The intent was to find the best science, through an independent review by experts in their field of hydrology with specific experience and knowledge of the Salinas Valley Groundwater Basin, to determine the potential impacts of the source water intakes.  Collaborating with Cal-Am’s experts allowed for frank and honest discussion of the issues and review of available data, and the result was a report to the Public Utilities Commission that indicated that brackish water will be removed from the shallow aquifer through the source water extraction process, improving seawater intrusion in the area of the source wells.  The FEIR/FEIS supports these findings of the HWG.

This, and other findings of the HWG, helped move MCFB to a conclusion that the desalination portion of the Monterey Peninsula Water Supply Project can be operated with no impact or less than significant impact to the basin’s groundwater[5].

Water Rights

As one of the major concerns during the initial stages of this proceeding, MCFB sought to protect the water rights of overlying land owners adjacent to the proposed source water intake facility.  Because of the potential to create a cone of depression in that area, impacts to water rights holders of the Salinas Valley Groundwater Basin could create undesirable consequences due to the subsurface extractions.

Working with Cal-Am in the early stages of the proceeding, the proposed project was modified to include multiple monitoring wells to determine groundwater levels in the immediate area of the slant well array, with information supplied to the Monterey County Water Resources Agency for verification.  In addition, mitigation measures to ensure that any impacts occurring in future years of operation of the source water intake facility are in place to protect water right holders; this applies to any overlying landowner with water rights that shows the source water intake extractions are causing or inflicting harm.

The monitoring and mitigation measures satisfied the question surrounding groundwater impacts to water rights holders in the coastal zone area of the Salinas Valley Groundwater Basin; the Return Water Flow Settlement addresses the remaining water rights issue of exportation of freshwater.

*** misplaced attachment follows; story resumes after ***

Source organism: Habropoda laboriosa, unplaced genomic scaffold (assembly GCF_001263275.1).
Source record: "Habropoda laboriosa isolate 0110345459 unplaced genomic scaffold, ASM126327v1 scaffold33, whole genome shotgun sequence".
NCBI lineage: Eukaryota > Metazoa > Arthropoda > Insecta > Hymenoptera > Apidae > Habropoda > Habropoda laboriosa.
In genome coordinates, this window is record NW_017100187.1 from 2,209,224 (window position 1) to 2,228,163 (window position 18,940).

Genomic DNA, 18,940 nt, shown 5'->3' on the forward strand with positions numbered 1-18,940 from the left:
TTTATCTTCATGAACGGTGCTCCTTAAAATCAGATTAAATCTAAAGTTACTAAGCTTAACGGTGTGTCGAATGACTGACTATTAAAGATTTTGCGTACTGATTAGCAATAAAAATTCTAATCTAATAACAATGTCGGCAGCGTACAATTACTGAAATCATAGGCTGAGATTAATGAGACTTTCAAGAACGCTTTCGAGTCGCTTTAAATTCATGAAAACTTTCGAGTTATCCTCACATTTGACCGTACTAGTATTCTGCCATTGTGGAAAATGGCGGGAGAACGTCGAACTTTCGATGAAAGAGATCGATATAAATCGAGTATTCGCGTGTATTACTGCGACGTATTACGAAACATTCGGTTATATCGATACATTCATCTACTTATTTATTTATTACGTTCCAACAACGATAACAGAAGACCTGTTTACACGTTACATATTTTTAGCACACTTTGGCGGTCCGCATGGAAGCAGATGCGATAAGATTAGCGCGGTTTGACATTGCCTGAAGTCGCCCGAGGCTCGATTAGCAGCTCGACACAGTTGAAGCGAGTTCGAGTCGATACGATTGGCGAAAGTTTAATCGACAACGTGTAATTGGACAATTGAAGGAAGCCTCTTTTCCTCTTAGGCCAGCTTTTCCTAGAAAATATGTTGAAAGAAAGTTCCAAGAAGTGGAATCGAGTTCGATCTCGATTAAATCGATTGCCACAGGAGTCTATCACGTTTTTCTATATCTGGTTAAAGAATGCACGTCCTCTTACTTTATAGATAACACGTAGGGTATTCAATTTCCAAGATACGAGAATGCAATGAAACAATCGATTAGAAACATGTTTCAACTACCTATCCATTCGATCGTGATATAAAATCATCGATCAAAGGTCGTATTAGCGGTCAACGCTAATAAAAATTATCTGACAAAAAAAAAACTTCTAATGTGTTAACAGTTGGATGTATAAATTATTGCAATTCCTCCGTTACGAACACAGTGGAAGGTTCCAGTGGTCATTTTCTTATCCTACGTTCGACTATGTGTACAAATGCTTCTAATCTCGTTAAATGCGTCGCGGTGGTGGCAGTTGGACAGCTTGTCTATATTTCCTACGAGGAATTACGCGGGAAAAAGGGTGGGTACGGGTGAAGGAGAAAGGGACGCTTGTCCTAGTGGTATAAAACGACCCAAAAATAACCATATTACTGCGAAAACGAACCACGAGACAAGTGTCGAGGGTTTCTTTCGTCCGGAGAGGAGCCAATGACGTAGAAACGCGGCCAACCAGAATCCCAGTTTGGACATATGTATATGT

Return Water Flow Settlement

MCFB entered into negotiations with several interveners (and their attorneys) to create language for the return water flow of fresh water extracted during the source water process for desalination.  Cal-Am has characterized this fresh water component as approximately 7% or less of the seawater extracted on any given day.

MCFB’s primary concern is with fresh water extraction related to the Agency Act which protects the groundwater basin legislatively from any water exports.  The Agency Act’s requirement that all fresh water extracted from the basin must remain in the basin dictates that extracted fresh water must returned to the basin; the settlement constrains this return flow to in-lieu of other groundwater pumping within the basin.  This indicates that the return water flow must supplement other supplies within the basin that are sourced from the groundwater itself.

MCFB asserts that the best choices for this return water flow are the Castroville Community Services District (CCSD) that is challenged with degrading groundwater quality, and the Castroville Seawater Intrusion Project (CSIP) that provides irrigation water to 12,000 acres of farmland in the coastal zone where seawater intrusion has made groundwater unusable.  Both of these beneficial uses of return flow water would reduce reliance on marginal quality coastal groundwater and reduce extractions (in-lieu).

Under the Return Water Flow Settlement, water would be delivered to CCSD and CSIP prior to any desalinated water delivered to the Monterey Peninsula.  This translates into Cal-Am’s source water intake extractions having a net-zero impact on Salinas Valley Basin Groundwater extractions, and makes the basin whole and the project legally feasible by avoiding any potential conflicts with the Agency Act.

By delivering return water flows to these basin water users prior to the Monterey Peninsula, there is a starting point of ‘surplus or credit’ avoiding net basin exportation.

The Return Water Flow Settlement contemplates a win-win-win solution for this difficult legal constraint for Cal-Am, benefiting CCSD and CSIP.  MCFB supports the inclusion of the Return Water Flow Settlement in the Proposed Decision.

Portfolio Project Approach of Monterey Peninsula Water Supply Project

When initially entering into this proceeding as an intervener, MCFB understood the project description to include a portfolio of projects, to ensure not only adequate supply but redundant operational protections for service disruptions.  This portfolio included desalination, aquifer storage and recovery (ASR), and reclaimed water from the Monterey One Water purification project (Pure Water Monterey).   MCFB is on record as supporting this portfolio approach at a number of occasions throughout this proceeding.